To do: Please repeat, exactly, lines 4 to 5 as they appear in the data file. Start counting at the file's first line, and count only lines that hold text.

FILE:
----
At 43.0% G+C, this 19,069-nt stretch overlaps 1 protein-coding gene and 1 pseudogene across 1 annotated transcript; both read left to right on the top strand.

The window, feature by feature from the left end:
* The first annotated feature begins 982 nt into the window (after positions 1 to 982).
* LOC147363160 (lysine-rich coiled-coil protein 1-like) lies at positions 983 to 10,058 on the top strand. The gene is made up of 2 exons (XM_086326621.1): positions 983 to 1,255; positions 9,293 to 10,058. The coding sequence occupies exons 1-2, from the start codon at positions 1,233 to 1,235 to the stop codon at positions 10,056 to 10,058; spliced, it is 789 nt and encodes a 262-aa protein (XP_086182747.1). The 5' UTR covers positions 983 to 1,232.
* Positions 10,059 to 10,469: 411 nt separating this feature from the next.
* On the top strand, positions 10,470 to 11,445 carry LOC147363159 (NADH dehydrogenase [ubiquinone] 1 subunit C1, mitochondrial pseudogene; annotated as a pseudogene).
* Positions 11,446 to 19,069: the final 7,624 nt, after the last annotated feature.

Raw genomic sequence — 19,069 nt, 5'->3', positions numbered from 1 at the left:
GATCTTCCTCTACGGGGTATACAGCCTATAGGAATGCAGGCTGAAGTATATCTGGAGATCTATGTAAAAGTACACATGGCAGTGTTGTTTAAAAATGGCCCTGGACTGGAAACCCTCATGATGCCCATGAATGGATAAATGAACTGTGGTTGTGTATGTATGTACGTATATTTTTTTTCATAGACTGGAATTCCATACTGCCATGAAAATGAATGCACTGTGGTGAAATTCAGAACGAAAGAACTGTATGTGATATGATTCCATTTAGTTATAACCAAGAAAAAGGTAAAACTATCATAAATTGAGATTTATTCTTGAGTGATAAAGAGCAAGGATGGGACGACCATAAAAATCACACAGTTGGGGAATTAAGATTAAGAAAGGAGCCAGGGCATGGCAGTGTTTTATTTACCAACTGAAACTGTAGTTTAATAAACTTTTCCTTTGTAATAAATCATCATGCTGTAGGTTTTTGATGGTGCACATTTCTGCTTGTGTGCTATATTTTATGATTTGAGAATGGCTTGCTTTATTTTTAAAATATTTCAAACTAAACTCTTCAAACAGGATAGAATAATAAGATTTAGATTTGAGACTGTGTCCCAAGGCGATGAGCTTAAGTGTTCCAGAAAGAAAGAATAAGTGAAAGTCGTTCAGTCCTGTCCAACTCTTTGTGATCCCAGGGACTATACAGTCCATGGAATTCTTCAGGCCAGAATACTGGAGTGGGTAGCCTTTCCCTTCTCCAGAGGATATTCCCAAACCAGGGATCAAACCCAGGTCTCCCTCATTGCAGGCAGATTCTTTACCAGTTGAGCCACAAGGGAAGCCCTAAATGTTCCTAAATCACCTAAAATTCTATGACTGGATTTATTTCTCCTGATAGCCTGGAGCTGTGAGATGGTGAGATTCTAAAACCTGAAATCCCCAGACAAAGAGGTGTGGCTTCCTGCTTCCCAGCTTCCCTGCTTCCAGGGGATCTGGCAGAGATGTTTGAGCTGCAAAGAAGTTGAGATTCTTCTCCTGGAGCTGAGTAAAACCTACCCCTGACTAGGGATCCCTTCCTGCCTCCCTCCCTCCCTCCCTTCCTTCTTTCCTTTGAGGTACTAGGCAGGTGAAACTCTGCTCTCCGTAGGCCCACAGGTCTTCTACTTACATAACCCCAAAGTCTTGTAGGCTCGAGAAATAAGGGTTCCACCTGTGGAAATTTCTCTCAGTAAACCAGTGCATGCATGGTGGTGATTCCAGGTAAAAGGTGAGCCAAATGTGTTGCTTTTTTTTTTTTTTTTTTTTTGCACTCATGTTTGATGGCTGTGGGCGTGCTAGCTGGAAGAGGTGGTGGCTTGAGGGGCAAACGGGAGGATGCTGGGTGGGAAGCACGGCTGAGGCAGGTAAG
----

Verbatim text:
* LOC147363160 (lysine-rich coiled-coil protein 1-like) lies at positions 983 to 10,058 on the top strand. The gene is made up of 2 exons (XM_086326621.1): positions 983 to 1,255; positions 9,293 to 10,058. The coding sequence occupies exons 1-2, from the start codon at positions 1,233 to 1,235 to the stop codon at positions 10,056 to 10,058; spliced, it is 789 nt and encodes a 262-aa protein (XP_086182747.1). The 5' UTR covers positions 983 to 1,232.
* Positions 10,059 to 10,469: 411 nt separating this feature from the next.